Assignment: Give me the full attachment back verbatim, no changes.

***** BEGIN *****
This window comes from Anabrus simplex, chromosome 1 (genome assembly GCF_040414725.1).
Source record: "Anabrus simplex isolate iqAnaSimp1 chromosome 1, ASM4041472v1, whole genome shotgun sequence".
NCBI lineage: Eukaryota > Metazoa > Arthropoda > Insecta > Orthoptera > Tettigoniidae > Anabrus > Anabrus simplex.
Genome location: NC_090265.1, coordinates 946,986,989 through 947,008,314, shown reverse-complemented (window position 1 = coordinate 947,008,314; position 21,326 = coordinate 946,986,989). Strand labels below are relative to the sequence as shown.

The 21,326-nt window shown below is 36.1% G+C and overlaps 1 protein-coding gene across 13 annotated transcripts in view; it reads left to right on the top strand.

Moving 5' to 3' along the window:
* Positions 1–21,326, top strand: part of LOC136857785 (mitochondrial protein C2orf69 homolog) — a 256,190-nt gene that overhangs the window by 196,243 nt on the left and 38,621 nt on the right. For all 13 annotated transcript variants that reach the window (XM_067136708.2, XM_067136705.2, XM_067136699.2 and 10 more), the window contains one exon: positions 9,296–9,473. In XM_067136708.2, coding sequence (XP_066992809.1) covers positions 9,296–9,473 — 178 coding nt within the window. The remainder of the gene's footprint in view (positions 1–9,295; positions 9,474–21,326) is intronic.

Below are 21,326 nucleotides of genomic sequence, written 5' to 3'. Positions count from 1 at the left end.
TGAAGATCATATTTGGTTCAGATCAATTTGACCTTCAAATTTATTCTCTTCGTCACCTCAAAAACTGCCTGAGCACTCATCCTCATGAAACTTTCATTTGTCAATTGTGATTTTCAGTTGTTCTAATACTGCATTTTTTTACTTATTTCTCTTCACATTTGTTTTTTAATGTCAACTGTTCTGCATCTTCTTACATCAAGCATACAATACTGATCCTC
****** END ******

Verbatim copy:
This window comes from Anabrus simplex, chromosome 1 (genome assembly GCF_040414725.1).
Source record: "Anabrus simplex isolate iqAnaSimp1 chromosome 1, ASM4041472v1, whole genome shotgun sequence".
NCBI lineage: Eukaryota > Metazoa > Arthropoda > Insecta > Orthoptera > Tettigoniidae > Anabrus > Anabrus simplex.
Genome location: NC_090265.1, coordinates 946,986,989 through 947,008,314, shown reverse-complemented (window position 1 = coordinate 947,008,314; position 21,326 = coordinate 946,986,989). Strand labels below are relative to the sequence as shown.

The 21,326-nt window shown below is 36.1% G+C and overlaps 1 protein-coding gene across 13 annotated transcripts in view; it reads left to right on the top strand.

Moving 5' to 3' along the window:
* Positions 1–21,326, top strand: part of LOC136857785 (mitochondrial protein C2orf69 homolog) — a 256,190-nt gene that overhangs the window by 196,243 nt on the left and 38,621 nt on the right. For all 13 annotated transcript variants that reach the window (XM_067136708.2, XM_067136705.2, XM_067136699.2 and 10 more), the window contains one exon: positions 9,296–9,473. In XM_067136708.2, coding sequence (XP_066992809.1) covers positions 9,296–9,473 — 178 coding nt within the window. The remainder of the gene's footprint in view (positions 1–9,295; positions 9,474–21,326) is intronic.

Below are 21,326 nucleotides of genomic sequence, written 5' to 3'. Positions count from 1 at the left end.
TGAAGATCATATTTGGTTCAGATCAATTTGACCTTCAAATTTATTCTCTTCGTCACCTCAAAAACTGCCTGAGCACTCATCCTCATGAAACTTTCATTTGTCAATTGTGATTTTCAGTTGTTCTAATACTGCATTTTTTTACTTATTTCTCTTCACATTTGTTTTTTAATGTCAACTGTTCTGCATCTTCTTACATCAAGCATACAATACTGATCCTC